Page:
Two months after exploit code the Microsoft RDP MS12-020 vulnerability made its way into the open before the company released a patch, Microsoft has put the blame for the leak on a Chinese security company, Hangzhou DPTech Technologies. Microsoft said Thursday that it has removed the company from its MAPP information-sharing program.
Microsoft officials said that after word of the leak got out in March they began an investigation to find the source. The security researcher who originally found the RDP bug and reported to Microsoft through the Zero Day Initiative, Luigi Auriemma, said at the time that he suspected that the leak had come from somewhere in the MAPP program, either through one of the partner companies or inside Microsoft itself. The proof-of-concept exploit code that appeared on a Chinese site included a packet that Auriemma wrote himself and forwarded to ZDI.
“The packet I gave to ZDI was unique because I modified it by hand. There are no doubts on this thing,” he said in an email interview at the time of the leak. “Microsoft is the source of the leak, probably during the distribution to MAPP partners, but I still have some doubts.”
MAPP is a program through which Microsoft shares advance information on vulnerabilities with other security companies, including antimalware companies and others, so that they can create signatures and protective measures for the bugs before the details become public.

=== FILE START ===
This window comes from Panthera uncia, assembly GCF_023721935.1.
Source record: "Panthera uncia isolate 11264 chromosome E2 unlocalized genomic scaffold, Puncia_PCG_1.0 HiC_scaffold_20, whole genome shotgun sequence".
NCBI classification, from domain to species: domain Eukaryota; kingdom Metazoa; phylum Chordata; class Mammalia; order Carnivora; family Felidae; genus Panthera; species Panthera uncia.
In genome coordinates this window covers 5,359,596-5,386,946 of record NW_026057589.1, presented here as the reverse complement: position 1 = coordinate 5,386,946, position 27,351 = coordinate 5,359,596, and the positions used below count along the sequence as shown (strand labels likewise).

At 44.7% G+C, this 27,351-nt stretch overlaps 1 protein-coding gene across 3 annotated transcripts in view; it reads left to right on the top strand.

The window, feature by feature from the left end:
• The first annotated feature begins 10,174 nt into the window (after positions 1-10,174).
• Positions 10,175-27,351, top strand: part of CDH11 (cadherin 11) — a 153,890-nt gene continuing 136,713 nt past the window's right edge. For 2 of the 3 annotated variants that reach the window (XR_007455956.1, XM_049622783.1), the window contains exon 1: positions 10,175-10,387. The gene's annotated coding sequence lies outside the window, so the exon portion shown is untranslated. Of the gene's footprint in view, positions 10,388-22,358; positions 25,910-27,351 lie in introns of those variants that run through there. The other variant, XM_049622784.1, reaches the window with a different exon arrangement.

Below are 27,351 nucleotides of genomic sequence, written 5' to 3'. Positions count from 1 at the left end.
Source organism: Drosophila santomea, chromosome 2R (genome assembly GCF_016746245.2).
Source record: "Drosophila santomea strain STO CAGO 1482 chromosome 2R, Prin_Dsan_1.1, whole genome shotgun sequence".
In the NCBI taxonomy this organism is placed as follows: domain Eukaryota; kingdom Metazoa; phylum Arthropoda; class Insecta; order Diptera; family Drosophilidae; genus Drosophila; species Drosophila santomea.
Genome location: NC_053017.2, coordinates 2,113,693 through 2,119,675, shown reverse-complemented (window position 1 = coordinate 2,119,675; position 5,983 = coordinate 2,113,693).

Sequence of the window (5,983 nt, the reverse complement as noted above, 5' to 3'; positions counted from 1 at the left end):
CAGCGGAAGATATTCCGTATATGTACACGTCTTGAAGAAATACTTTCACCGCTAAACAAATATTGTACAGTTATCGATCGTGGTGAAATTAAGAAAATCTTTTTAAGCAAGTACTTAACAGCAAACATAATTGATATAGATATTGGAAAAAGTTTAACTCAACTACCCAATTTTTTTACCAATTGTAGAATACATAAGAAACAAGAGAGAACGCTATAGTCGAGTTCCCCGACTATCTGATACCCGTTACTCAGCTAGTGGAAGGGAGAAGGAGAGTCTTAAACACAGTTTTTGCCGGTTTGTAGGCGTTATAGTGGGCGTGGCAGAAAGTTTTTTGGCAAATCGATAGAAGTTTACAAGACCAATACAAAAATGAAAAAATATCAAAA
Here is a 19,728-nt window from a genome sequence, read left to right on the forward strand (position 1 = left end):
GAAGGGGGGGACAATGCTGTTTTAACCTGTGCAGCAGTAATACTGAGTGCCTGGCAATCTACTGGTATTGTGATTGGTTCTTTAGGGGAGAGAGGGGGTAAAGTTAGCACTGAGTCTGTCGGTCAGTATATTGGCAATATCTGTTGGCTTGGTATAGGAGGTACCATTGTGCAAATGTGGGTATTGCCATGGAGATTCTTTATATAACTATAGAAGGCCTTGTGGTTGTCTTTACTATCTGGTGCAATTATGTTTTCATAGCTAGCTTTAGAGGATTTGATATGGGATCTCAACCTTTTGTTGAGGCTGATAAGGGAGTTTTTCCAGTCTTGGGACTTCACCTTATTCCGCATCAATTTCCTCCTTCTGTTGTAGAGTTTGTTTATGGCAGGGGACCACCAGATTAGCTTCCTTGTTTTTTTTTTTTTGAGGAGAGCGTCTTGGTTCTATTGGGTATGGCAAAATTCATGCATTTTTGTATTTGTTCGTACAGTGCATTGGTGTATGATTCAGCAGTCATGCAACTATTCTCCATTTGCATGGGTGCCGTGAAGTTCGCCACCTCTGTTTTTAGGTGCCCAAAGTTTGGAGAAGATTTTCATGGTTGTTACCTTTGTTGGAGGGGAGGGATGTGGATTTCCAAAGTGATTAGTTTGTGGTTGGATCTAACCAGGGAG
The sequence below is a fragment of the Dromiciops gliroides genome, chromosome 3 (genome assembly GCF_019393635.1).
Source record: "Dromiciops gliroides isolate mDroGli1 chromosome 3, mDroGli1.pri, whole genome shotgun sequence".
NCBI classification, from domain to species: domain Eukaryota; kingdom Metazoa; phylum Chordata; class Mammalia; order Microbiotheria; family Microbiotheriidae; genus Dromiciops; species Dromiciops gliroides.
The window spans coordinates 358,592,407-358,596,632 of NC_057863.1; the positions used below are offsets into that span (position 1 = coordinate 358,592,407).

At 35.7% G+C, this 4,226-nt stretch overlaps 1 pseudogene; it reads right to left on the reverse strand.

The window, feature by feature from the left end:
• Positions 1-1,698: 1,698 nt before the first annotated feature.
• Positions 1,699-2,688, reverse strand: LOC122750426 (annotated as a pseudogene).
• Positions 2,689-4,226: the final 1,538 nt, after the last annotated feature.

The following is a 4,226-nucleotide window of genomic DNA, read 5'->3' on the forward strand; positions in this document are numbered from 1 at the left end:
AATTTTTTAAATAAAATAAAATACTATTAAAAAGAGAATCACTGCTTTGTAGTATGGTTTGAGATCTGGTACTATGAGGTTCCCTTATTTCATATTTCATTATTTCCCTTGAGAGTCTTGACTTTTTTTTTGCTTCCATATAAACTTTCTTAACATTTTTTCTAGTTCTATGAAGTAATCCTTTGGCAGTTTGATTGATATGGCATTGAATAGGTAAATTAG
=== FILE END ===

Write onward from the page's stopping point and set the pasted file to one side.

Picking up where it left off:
Microsoft officials said on Thursday that it had determined one of the members of its MAPP (Microsoft Active Protections Program) had compromised the information related to the RDP bug.
“During our investigation into the disclosure of confidential data shared with our Microsoft Active Protections Program (MAPP) partners, we determined that a member of the MAPP program, Hangzhou DPTech Technologies Co., Ltd., had breached our non-disclosure agreement (NDA). Microsoft takes breaches of our NDAs very seriously and has removed this partner from the MAPP Program,” Yunsun Wee of Microsoft’s Trustworthy Computing group said.
The company also said that it has changed some of the ways that it handles and protects the information it shares with MAPP companies, though it didn’t specify what changes it was making.
“Additionally, starting with our May release, we strengthened existing controls and took actions to better protect our information. We believe that these enhancements will better protect our information, while furthering customer protection by aiding partners developing active protections,” Wee said.